More than 26,000 people died on EU roads last year, the first increase since 2001 according to the latest ETSC annual road safety performance index (PIN) report. Exceeding speed limits, drink or distracted driving and a failure to wear a seat belt are still the leading causes of death and serious injury across Europe, according to the researchers.
Some countries are still making progress on road safety. At a conference to be held today in Brussels, ETSC will present its annual PIN road safety award to Norway. The country is at the top of the 2015 European road safety league with the lowest road mortality at 23 deaths per million population. Norway also cut road deaths over the last five years by 44% – the biggest reduction of any country tracked by ETSC’s PIN programme, and reduced deaths last year by 20% – also the best annual improvement.
Antonio Avenoso, Executive Director of the European Transport Safety Council, commented:
“Norway stands out as a country that has already achieved a huge amount through its commitment to road safety. But what is so impressive is that it is still making substantial reductions to the numbers killed and injured by developing measures targeted at specific high-risk groups, identifying and improving collision hotspots and following a clearly defined national strategy with short, medium and long term targets.”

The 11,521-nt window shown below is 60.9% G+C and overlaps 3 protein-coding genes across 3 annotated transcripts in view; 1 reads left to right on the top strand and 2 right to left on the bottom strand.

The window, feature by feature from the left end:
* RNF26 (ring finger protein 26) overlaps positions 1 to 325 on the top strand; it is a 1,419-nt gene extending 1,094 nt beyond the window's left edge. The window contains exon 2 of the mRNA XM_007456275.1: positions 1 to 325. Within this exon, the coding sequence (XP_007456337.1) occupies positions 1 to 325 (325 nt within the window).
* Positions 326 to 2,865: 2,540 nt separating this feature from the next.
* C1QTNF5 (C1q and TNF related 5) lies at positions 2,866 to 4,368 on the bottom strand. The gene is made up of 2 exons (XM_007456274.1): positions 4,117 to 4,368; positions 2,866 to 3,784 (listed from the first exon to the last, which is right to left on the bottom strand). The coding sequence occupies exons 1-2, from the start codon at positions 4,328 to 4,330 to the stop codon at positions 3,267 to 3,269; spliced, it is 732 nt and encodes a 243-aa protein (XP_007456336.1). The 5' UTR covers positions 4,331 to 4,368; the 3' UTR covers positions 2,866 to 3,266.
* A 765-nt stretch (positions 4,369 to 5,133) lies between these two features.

The ETSC Road Safety Performance Index (PIN) is a policy tool to help EU Member States improve road safety. By comparing Member States’ performance, it serves to identify and promote best practice in Europe and bring about the kind of political leadership that is needed to create a road transport system that maximises safety.
- The 10th Annual ETSC Road Safety Performance Index report can be downloaded from http://etsc.eu/pin10
- Find out more about the 2016 Road Safety Performance Index conference at http://etsc.eu/20-june-2016-road-safety-performance-index-pin-conference/
- Note on methodology: The enforcement report uses the number of speeding tickets, road-side alcohol breath tests, tickets for non-use of seat belt and tickets for illegal use of a mobile phone per head of population as an indicator, assuming that they are broadly proportionate to the level of enforcement activity. The ideal indicator on how to assess the level of enforcement of speeding would be to compare countries on the basis of time spent on speed enforcement or checks performed both by the police and by safety camera but this information is not available in most countries.